Dubai: As part of the global aviation industry’s push to meet carbon emission targets, Dubai’s flagship carrier Emirates is pinning its hopes to procure 50 per cent of its fuel supply from sustainable alternatives and renewable sources by 2030.
This comes after the airline successfully completed a demonstration flight using 100 per cent sustainable aviation fuel (SAF) in one of the two engines on a Boeing 777-300 ER wide-body aircraft on Monday. Test flight EK2646 departed from Dubai International Airport (DXB) and flew over the emirate’s coastline for 42 minutes, marking the first flight in the Mena region to be powered by 100 per cent SAF in one of the two engines.
Speaking to Gulf News at the sidelines of the event, Adel Al Redha, Chief Operating Officer at Emirates, said: “The biggest challenge the industry faces today is the availability of SAF and the delivery of the fuel at airports. Our aim (by 2030) is to have SAF run our fuel supply by 50 per cent.” The remaining 50 per cent would come from conventional jet fuel.
SAF is produced from sustainable feedstocks and is very similar in chemistry to traditional fossil jet fuel. Using SAF results in a reduction in carbon emissions compared to the conventional jet fuel.
SAF needs commitment
However, these ambitions can only be realised with commitment from all stakeholders – governments, SAF manufacturers, producers, and other airlines, said Al Redha. “The decision to shift our fuel supply to sustainable sources by 2030 is subject to regulatory approvals and commercial viability. But if this fuel can be made easily available and 50 per cent of our fuel supply comes from SAF, it would be a great achievement,” he added.
“This type of initiative will require oil manufacturers and producers to commit and deliver, including ones in the UAE and neighbouring countries,” he said.
Al Redha added: “However, SAF is a worldwide commitment and initiative. It cannot be localised in one area, and no company or airline can depend on one company for its fuel-related needs. The research and development and set-up costs are high in the beginning. However, we are willing to work with whoever delivers.”
‘Next test flight will involve two engines’
Emirates said it worked with GE Aerospace, Boeing, Honeywell, Finnish biofuel producer Neste and US-based renewable fuels company Virent to procure and develop a blend of SAF that replicates the properties of conventional jet fuel to run Monday’s test flight.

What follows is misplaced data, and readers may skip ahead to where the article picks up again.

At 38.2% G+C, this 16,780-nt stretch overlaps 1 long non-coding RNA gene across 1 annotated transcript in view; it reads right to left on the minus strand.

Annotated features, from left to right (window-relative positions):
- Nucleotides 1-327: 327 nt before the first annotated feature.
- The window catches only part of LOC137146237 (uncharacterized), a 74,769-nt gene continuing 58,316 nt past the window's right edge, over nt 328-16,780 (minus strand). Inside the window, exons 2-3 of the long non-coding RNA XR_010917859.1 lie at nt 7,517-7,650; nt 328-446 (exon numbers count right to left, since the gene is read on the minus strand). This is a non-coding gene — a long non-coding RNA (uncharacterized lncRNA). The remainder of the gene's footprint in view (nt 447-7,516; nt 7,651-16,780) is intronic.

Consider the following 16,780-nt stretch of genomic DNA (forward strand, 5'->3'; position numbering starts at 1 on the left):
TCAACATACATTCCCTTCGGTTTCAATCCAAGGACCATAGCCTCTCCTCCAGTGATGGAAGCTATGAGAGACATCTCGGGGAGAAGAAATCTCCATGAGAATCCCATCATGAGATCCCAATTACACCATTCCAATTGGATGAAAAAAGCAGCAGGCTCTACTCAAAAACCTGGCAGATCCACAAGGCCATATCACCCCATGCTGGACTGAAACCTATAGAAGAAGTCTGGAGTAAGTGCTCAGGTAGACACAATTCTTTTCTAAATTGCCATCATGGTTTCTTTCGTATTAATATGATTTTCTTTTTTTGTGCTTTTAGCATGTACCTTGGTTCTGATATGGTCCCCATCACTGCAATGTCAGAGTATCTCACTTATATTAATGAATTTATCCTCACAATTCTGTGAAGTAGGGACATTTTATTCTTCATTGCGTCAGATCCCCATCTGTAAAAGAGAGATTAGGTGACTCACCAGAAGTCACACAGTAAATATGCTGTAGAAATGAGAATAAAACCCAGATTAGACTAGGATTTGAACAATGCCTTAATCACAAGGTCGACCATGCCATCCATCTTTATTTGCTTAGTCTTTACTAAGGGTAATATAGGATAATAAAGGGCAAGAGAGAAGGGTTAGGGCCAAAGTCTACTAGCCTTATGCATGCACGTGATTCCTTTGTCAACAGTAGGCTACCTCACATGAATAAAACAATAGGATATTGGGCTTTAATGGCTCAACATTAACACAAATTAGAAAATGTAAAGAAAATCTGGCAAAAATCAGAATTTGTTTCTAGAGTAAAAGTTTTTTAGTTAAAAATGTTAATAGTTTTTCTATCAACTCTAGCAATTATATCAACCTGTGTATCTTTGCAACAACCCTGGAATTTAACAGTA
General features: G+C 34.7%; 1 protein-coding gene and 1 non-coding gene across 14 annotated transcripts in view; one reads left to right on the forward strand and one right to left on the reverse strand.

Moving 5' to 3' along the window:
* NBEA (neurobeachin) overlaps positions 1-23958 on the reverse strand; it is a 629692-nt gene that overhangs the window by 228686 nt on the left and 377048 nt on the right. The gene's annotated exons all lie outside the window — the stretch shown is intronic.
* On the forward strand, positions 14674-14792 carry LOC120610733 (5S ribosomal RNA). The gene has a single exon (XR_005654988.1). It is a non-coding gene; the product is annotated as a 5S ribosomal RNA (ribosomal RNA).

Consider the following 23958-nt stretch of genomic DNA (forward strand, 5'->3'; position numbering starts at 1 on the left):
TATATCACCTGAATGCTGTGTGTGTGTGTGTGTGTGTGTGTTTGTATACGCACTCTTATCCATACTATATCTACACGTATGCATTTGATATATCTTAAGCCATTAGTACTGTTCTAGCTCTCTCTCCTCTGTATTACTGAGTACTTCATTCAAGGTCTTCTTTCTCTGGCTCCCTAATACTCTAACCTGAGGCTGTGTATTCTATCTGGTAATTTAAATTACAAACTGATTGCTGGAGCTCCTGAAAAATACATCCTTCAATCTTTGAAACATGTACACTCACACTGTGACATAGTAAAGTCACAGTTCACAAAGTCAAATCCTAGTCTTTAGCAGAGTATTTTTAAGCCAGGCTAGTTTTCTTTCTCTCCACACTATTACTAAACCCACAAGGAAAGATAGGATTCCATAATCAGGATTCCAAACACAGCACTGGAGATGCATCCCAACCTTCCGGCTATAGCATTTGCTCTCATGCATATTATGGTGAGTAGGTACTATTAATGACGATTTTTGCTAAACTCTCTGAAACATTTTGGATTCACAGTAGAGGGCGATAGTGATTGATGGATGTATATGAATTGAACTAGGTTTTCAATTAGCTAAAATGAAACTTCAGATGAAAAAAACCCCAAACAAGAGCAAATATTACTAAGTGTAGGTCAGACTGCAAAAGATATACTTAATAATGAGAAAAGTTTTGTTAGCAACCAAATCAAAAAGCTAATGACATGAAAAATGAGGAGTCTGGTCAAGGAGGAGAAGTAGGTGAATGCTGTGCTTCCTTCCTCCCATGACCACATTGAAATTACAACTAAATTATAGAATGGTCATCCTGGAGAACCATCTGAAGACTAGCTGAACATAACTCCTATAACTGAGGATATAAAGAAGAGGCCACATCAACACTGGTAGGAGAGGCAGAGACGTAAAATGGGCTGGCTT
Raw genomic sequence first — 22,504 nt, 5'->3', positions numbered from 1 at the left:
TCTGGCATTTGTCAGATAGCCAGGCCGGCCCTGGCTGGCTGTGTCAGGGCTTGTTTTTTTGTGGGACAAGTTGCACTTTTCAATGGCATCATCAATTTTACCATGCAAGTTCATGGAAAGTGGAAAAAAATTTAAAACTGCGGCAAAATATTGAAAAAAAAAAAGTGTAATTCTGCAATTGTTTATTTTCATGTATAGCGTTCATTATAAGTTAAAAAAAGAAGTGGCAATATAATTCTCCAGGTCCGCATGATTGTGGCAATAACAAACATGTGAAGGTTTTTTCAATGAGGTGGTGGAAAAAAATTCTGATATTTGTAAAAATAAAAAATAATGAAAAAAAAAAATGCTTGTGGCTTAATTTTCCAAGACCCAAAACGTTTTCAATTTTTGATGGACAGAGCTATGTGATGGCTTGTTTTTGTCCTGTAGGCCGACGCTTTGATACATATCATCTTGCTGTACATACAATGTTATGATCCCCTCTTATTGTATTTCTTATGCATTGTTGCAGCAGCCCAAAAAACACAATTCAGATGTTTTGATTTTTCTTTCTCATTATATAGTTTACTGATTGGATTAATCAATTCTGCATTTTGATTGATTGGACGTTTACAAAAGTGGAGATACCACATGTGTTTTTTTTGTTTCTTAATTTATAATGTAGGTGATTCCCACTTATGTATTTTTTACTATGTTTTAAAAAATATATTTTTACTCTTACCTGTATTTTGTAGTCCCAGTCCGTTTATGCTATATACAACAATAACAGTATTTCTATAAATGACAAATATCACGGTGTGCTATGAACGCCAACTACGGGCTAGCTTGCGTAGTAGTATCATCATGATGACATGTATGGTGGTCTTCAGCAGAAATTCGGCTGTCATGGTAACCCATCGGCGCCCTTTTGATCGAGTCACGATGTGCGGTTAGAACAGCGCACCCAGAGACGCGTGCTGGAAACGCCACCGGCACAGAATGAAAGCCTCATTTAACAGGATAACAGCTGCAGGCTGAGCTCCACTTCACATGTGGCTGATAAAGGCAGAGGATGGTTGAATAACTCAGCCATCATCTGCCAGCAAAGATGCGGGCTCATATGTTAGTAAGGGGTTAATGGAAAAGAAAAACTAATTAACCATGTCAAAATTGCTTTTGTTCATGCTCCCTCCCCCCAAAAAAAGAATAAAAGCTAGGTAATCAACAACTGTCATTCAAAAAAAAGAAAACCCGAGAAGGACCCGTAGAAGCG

In the next step of the process, Al Redha said the airline would do an engine ground test and run a test flight using 100 per cent SAF on both engines of the passenger aircraft. These tests will also be run in collaboration with Boeing and GE Aerospace, confirmed Al Redha.
“This is a normal part of the process, which allows us to test the performance of both engines compared to conventional jet fuel,” he explained.
Al Redha said, depending on the second test results, Emirates will work with regulatory authorities to legalise the use of SAF. “Our next step would be to get necessary approvals from concerned regulatory authorities to legalise the use of SAF, based on the outcomes of our tests. But these are normal processes that we go through to adopt any new initiatives to be implemented on commercial aircraft,” explained Al Redha.
How much does SAF cost?
While the COO did not reveal any details of the costs Emirates incurred to run the test flight, Al Redha said: “We did not focus on the costs of this trial because our aim was (to understand) the technical aspect of it. We want to ensure the availability of the fuel, its uses, and it is doing the job that is expected to be done.”
He added, “Once we do that, then we will start discussing with the producers and the manufacturers on how to make such fuel available in Dubai in higher quantities and the delivery costs of such fuel.”
In the US, SAF costs, on average, $9.23 per gallon as of earlier this month, according to aviation data site Global Air. Standard kerosene-based jet fuel sits at an average of $7.03 per gallon. For the Monday test flight, Emirates worked with Emirates National Oil Company (Enoc) in Dubai. “We have imported the fuel from Finland and the US as these are the countries who were able to support us and provide us with the quantity required for the test flight,” he said.